The parties also disagree on the type of maritime delimitation at issue. In its application and Memorial, Nicaragua requested the Court to delimit a single maritime boundary of the EEZ and the continental shelf. However, in its Reply and during oral proceedings, Nicaragua requested that the Court only delimit the continental shelf (including areas beyond 200nm of the Nicaraguan coast, comprising the extended continental shelf). Colombia argues that Nicaragua’s request is inadmissible as it changes the subject of the dispute as originally submitted, and that the Court should accordingly proceed to delimit the EEZ and the continental shelf by a single maritime boundary.

Regarding the maritime delimitation, the parties disagree on numerous points, a thorough analysis of which is beyond the scope of this post. Some key issues are outlined below. On the issue of relevant coasts, Nicaragua argues that the mainland coasts of Nicaragua and Colombia provide the relevant legal framework for continental shelf delimitation beyond 200 nautical miles. If the delimitation only concerns the continental shelf up to 200 nautical miles then Nicaragua argues that Colombia’s mainland coast is not relevant to the delimitation. Colombia argues that the relevant coasts are both the east and west facing coasts associated with Colombia’s islands comprising the San Andres Archipelago and Nicaragua’s coast.

The parties also disagree on the character of certain features, including that of Quitasueño. Colombia argues that there are several features within the Quitasueño bank which qualify as island. Nicaragua, on the other hand, maintains that Quitasueño is a permanently submerged bank. As for the entitlements of islands under Colombian sovereignty, Nicaragua argues that the islands of San Andres, Providencia and Santa Catalina should be enclaved and accorded a maritime entitlement of 12 nautical miles and further submits that any other cays found to be under Colombian sovereignty should have a 3 nautical mile enclave drawn around them. Colombia argues that all islands generate maritime rights and entitlements extending out to a distance of 200 nautical miles from their baselines in exactly the same manner as other land territory. In particular, Colombia argues that the territorial sea entitlement of islands (including cays and rocks) of 12 nautical miles trumps opposing EEZ claims.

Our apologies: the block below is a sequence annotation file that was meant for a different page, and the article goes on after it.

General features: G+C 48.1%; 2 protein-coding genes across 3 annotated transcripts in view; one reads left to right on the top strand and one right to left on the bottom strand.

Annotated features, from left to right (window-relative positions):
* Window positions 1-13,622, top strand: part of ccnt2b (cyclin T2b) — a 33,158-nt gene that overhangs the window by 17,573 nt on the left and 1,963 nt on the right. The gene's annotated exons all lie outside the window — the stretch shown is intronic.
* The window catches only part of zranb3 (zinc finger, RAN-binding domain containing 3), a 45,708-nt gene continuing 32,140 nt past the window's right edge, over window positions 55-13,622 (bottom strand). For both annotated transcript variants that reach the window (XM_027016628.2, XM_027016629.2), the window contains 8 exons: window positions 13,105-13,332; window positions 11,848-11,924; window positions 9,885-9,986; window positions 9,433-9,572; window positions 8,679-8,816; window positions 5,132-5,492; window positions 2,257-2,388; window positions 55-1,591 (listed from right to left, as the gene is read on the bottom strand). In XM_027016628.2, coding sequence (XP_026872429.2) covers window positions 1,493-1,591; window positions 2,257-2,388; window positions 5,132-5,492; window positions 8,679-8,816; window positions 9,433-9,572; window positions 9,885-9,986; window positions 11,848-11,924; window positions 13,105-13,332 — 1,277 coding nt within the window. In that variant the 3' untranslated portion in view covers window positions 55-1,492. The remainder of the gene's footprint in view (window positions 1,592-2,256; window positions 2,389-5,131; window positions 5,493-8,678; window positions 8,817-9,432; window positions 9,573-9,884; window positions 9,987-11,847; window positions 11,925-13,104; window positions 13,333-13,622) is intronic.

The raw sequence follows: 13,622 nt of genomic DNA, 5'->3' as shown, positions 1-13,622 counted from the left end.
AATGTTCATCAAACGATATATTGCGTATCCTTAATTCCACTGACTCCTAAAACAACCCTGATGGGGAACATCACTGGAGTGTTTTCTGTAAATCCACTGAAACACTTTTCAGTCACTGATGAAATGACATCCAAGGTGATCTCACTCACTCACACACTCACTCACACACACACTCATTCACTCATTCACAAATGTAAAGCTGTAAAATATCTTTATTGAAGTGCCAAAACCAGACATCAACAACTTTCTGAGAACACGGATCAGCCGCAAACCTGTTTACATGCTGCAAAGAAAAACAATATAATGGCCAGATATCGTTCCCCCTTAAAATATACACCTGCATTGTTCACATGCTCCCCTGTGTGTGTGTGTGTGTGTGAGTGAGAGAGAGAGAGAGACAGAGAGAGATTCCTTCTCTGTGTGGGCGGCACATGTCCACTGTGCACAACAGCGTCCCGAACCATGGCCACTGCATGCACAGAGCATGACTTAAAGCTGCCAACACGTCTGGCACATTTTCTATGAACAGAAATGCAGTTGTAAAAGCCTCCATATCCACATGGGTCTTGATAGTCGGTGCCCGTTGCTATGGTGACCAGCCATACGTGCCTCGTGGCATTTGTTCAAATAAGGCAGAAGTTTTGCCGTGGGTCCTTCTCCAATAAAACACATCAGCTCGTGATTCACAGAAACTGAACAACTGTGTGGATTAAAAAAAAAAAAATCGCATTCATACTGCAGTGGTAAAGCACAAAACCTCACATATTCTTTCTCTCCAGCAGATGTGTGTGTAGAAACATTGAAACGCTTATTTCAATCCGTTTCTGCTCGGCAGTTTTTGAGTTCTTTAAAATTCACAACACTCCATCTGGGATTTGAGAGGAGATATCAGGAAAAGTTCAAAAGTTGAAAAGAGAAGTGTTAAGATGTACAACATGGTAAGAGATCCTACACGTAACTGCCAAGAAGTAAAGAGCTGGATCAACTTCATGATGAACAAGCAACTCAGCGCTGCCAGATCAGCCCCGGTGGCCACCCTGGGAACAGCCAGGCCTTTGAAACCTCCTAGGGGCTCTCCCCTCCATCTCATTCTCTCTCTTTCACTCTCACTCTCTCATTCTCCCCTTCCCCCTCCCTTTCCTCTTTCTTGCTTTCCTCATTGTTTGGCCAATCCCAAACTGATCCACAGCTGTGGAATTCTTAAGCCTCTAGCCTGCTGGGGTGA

The President of the Court, Judge Peter Tomka, will read the Court’s Judgment during a public sitting beginning at 2pm (GMT) on Monday 19th November 2012. This sitting will be broadcast live and in full on the Court’s website.

*Photo depicts a maritime delimitation workshop held at the IFLOS Summer Academy 2012 and does not represent the Nicaragua/Colombia delimitation.

Naomi Burke

About Naomi Burke

Ph.D. Student, Faculty of Law, University of Cambridge